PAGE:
Thursday, 8 May 2014
Chandni is 3, weighs just 3.7kg
Shreya Roy Chowdhury,TNN May 8, 2014, 02.43 AM IST
NEW DELHI: Chandni is over three but isn't much bigger than a new-born. When she was weighed for a survey in end-2013, she was two-years, eleven months old and her weight was 3.7kgs. It should have been 10.7kgs as per the World Health Organization's standards. An east Delhi NGO, conducting a survey to map malnutrition in children under six in Sunder Nagri, found that one in every five kids who had their heights and weights measured was malnourished and one in nine had "severe acute malnourishment." Of these, six children were in such a condition that NGO workers took them to a hospital. Chandni is one of them.
The survey, conducted by Pardarshita, covers 580 children belonging to a single block, E-57, of Sunder Nagri. "Many of the children found to be malnourished are enrolled with aanganwadis," says Pardarshita co-founder Rajiv Kumar, "Their growth should have been monitored and they should have got some nutrition from there." Aanganwadis are responsible for the delivery of the Integrated Child Development Scheme (ICDS)-the only one reaching out to children under six years of age. Chandni's father, Pramod, a security guard, says none of his five children have ever been weighed at the aanganwadi they go to and they "sometimes get some khichdi." He is keen on getting a disability certificate for Chandni who can't sit up. Chandni's twin Roshni is faring slightly better and has already been sent home. "We were told she's weak when she was born. But private doctors couldn't help her," says Pramod.
On Tuesday, Kumar wanted the six children at GTB Hospital to be moved to a nutrition rehabilitation centre' at Bada Hindu Rao Hospital. However, the parents flatly refused. Their kids' being in hospital means foregoing a day's wages for some and being thin and small for their age is clearly not seen as a crisis meriting hospital stay. "Her father is a rickshaw-puller and he can't be here. I can't be here all day either as this is affecting my other daughter's studies," says Geeta, whose daughter Jyoti is at the hospital. Pramod has already sent his other daughter, Roshni, home and is keen on getting a disability certificate for Chandni who can't sit up.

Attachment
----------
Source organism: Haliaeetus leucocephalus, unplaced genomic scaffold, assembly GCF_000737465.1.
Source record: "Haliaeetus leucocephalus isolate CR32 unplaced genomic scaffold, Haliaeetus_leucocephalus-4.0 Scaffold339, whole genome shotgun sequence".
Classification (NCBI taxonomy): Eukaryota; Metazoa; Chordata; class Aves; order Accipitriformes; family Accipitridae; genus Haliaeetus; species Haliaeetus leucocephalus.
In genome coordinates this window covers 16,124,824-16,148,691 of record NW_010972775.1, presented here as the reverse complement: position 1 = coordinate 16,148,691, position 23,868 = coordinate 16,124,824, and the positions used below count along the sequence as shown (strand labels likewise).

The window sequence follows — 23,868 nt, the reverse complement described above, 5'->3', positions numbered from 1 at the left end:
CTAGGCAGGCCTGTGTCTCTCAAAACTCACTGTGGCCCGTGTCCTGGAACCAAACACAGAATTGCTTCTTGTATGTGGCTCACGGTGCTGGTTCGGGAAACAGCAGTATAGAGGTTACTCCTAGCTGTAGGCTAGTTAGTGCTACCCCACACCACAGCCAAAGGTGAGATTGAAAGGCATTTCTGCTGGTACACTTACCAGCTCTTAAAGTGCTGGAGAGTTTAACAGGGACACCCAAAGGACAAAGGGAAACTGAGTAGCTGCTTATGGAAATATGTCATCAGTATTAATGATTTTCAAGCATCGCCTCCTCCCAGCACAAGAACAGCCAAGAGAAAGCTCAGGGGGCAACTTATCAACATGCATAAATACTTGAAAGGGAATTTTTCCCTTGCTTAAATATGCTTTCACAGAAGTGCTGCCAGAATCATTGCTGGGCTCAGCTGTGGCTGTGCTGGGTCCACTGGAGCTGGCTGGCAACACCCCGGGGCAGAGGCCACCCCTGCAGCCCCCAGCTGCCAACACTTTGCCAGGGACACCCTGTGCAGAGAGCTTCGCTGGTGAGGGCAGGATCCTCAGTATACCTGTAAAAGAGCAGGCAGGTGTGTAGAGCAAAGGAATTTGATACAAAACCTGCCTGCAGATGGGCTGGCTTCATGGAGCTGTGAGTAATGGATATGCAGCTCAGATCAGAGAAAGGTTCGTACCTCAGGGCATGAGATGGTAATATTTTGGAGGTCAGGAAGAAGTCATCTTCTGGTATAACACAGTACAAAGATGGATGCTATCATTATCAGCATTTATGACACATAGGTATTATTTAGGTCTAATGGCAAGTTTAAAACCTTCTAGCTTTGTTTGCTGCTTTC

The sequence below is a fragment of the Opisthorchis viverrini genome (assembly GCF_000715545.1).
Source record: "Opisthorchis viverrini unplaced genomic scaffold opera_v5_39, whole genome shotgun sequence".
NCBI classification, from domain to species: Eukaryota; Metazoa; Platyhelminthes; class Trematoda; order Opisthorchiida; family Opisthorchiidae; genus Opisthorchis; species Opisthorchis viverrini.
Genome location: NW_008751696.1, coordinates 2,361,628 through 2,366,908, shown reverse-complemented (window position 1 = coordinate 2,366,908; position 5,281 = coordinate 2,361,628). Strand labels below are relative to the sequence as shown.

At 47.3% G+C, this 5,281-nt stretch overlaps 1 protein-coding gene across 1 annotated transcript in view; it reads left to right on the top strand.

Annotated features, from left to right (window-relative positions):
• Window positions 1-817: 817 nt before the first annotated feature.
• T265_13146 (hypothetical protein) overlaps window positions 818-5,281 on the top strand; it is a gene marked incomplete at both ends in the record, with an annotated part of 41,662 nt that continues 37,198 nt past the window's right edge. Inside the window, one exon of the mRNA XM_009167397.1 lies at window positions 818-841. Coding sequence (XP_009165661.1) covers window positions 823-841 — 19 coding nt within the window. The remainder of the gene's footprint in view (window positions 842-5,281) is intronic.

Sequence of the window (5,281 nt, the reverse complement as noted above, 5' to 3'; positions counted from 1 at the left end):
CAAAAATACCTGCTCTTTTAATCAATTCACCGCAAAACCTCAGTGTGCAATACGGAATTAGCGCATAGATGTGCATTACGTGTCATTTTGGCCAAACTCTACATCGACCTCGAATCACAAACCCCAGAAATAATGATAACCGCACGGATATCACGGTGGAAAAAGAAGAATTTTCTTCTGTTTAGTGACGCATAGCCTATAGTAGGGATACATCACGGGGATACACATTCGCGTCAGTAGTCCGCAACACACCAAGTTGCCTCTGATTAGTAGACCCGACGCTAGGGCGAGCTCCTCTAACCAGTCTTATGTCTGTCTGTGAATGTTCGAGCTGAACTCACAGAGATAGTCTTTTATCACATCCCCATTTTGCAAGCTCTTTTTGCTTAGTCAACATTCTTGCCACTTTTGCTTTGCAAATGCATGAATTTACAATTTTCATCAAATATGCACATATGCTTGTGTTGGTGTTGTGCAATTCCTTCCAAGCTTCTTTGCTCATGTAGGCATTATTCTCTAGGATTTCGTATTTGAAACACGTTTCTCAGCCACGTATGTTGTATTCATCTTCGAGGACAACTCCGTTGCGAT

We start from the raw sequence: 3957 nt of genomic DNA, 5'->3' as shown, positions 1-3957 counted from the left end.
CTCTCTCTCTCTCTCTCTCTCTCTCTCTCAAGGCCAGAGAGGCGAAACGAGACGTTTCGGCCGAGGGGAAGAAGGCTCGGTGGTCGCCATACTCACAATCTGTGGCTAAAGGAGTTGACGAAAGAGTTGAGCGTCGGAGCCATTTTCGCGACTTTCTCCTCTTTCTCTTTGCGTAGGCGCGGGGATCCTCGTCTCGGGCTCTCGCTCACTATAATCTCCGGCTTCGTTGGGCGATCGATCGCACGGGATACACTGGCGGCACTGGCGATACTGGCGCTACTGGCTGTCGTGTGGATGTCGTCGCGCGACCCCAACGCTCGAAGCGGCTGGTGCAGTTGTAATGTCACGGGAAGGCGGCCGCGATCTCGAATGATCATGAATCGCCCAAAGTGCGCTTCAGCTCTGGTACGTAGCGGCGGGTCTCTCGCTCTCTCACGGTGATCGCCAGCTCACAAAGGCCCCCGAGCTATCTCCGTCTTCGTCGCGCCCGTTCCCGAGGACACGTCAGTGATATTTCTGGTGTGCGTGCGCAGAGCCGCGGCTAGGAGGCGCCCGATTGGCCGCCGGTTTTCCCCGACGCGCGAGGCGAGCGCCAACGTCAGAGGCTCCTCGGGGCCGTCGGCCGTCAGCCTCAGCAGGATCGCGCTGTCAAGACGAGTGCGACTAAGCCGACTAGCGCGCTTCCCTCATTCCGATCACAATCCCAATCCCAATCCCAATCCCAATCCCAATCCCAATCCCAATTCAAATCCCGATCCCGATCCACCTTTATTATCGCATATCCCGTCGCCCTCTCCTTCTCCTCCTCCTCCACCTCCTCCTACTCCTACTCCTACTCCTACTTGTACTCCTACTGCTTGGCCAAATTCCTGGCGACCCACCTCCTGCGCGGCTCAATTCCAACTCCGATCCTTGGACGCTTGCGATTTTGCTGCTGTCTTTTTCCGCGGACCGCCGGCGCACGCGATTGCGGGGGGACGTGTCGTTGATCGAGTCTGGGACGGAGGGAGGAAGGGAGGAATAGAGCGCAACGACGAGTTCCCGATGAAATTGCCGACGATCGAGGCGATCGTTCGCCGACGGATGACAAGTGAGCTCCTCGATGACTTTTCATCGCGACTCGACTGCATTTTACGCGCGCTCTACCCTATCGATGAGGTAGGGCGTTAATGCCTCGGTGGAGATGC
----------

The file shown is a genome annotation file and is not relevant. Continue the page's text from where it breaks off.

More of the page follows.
The poor functioning of aanganwadis, however, can't be held entirely responsible and one should be cautious about dismissing ICDS as ineffective. Currently, it is the only system reaching out to children of that age.
"To combat malnutrition you need, apart from food, good drinking water, sanitation and care. The growth monitoring ICDS does is just one in a gamut of things," observes Sudeshna Sengupta of Mobile Creches, "Is the family food secure? Is the food basket diverse enough? How many times is the child fed?" The parents of the children in hospital are just about making do. Pramod makes Rs 6,000 per month of which Rs 2,000 goes toward rent.
He has five children.